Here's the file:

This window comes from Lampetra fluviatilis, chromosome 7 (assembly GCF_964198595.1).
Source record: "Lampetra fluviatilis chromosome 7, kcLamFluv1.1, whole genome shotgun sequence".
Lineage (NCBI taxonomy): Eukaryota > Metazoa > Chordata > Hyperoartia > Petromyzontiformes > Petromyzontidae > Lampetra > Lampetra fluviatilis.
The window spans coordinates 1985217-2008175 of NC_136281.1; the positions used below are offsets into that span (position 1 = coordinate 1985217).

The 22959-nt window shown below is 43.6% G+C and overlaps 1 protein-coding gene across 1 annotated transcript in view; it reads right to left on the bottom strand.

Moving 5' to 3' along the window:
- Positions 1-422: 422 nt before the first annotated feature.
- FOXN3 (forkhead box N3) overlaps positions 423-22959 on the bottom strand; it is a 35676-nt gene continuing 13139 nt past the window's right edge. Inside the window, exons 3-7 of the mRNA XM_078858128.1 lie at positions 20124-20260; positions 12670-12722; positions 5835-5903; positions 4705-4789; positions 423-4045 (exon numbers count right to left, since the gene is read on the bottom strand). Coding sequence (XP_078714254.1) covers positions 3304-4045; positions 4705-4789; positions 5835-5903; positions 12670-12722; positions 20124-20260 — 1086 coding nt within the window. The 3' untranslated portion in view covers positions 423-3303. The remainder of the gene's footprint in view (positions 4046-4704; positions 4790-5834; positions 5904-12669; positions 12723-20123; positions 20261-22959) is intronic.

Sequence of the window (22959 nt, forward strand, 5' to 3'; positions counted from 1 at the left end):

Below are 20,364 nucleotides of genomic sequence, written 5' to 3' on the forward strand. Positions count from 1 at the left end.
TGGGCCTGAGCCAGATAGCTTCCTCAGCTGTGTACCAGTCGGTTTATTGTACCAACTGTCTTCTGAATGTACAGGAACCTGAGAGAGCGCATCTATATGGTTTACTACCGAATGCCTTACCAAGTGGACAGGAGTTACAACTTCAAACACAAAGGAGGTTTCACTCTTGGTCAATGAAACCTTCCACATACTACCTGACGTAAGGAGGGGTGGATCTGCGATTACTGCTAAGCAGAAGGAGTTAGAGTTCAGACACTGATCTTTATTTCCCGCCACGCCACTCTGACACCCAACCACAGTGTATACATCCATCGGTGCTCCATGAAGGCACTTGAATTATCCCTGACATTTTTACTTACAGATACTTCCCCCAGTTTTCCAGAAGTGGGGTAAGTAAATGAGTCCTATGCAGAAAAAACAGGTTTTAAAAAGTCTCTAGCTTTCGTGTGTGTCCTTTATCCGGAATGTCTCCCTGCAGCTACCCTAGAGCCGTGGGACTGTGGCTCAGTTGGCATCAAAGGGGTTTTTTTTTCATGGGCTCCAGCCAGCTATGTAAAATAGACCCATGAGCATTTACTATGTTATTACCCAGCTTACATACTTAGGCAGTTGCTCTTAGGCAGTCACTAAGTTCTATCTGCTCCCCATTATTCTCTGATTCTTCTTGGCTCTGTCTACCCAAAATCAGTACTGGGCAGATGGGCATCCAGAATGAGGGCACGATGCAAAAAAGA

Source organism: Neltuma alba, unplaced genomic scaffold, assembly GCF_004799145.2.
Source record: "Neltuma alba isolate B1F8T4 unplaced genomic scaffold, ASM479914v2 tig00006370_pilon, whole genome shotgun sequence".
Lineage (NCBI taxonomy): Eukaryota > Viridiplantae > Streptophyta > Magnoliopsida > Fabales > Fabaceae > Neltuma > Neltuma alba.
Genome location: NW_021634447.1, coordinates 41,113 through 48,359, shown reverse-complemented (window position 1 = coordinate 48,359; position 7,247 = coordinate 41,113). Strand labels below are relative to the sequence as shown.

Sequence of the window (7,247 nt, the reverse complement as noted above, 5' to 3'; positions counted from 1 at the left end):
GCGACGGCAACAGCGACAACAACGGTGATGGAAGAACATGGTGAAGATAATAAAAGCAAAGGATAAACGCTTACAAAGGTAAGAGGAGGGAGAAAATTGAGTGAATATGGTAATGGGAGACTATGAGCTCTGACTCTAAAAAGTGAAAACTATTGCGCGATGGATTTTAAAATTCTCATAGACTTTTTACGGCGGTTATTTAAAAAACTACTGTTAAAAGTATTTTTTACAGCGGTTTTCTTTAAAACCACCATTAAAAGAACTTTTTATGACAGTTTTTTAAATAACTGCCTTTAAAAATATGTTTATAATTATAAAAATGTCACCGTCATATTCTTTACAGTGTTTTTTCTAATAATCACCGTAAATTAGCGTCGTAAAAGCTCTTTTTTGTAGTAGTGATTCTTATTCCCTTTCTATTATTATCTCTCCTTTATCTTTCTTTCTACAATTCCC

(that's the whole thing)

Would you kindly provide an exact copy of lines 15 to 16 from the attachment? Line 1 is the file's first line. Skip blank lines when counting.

Genome location: NW_021634447.1, coordinates 41,113 through 48,359, shown reverse-complemented (window position 1 = coordinate 48,359; position 7,247 = coordinate 41,113). Strand labels below are relative to the sequence as shown.

Sequence of the window (7,247 nt, the reverse complement as noted above, 5' to 3'; positions counted from 1 at the left end):